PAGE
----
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Journal of Parasitology Research
Volume 2009, Article ID 818296, 4 pages
Case Report

Fatal Outcome of Disseminated Strongyloidiasis despite Detectable Plasma and Cerebrospinal Levels of Orally Administered Ivermectin

1Lexington Infectious Disease Consultants, Lexington, KY 40503, USA
2Department of Pharmacy, University of Kentucky, Lexington, KY 40504, USA
3Commonwealth Neurology, Lexington, KY 40503, USA
4University of Iowa College of Pharmacy, Iowa City, IA 52242, USA

Received 15 December 2008; Accepted 6 February 2009

Academic Editor: Domenico Otranto

Copyright © 2009 Charles E. Rose III et al. This is an open access article distributed under the Creative Commons Attribution License, which permits unrestricted use, distribution, and reproduction in any medium, provided the original work is properly cited.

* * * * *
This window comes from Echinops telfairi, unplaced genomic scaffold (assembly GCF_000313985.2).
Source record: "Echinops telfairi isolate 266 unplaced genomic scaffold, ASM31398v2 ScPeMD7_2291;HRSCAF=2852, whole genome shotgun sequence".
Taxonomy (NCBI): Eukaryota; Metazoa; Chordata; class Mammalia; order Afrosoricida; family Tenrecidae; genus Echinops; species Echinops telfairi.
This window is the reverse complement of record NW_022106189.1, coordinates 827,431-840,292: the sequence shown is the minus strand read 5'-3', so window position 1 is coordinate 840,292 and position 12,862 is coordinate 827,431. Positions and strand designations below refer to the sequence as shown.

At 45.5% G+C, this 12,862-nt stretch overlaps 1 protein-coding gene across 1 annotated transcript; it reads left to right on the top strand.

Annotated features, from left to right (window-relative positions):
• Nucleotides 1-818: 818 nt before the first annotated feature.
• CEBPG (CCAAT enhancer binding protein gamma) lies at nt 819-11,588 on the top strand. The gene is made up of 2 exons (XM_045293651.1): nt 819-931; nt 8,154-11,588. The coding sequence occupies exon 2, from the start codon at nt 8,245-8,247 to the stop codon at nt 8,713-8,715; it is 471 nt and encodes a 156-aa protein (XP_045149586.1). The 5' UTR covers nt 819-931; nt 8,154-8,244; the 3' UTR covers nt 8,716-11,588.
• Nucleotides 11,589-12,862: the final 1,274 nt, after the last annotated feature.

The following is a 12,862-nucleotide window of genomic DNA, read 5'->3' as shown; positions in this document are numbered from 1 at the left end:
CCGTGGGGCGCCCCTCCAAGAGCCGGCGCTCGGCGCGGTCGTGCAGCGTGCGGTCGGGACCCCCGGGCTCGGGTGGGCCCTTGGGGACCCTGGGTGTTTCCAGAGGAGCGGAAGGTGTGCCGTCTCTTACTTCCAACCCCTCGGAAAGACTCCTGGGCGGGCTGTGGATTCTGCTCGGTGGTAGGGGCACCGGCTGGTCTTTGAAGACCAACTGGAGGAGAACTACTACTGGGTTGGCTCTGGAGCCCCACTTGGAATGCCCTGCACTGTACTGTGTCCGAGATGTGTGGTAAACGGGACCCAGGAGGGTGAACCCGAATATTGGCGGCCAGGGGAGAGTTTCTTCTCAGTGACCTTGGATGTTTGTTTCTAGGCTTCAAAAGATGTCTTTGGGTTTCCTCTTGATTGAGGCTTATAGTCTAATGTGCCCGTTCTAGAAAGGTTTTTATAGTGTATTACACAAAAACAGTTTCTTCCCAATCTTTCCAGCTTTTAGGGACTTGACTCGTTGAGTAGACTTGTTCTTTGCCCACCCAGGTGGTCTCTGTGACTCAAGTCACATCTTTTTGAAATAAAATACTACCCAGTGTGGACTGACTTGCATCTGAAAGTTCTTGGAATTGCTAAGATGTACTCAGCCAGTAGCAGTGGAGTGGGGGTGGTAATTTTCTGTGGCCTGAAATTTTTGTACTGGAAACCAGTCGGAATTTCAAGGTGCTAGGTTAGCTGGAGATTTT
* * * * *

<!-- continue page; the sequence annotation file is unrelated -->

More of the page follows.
Strongyloides stercoralis affects over 100 million people worldwide. Those people most susceptible to infection are those with an immunocompromising condition, such as cancer or human immunodeficiency virus (HIV). Local disease may spread throughout the body of the host, causing a condition termed disseminated strongyloidiasis. Standard treatment for Strongyloides stercoralis infection is oral ivermectin. We describe a patient with chronic lymphocytic leukemia diagnosed with disseminated strongyloidiasis two weeks after initial presentation. After repeated dosing of oral ivermectin with no clinical response, serum and cerebral spinal fluid (CSF) concentrations of ivermectin were measured to assess absorption. The peak serum concentration of 49.3 ng/mL correlated with a CSF concentration of 0.14 ng/mL. Despite these concentrations, the patient eventually succumbed to multi-system organ failure. We discuss the reasons for treatment failure and explore the utility of measuring ivermectin concentrations.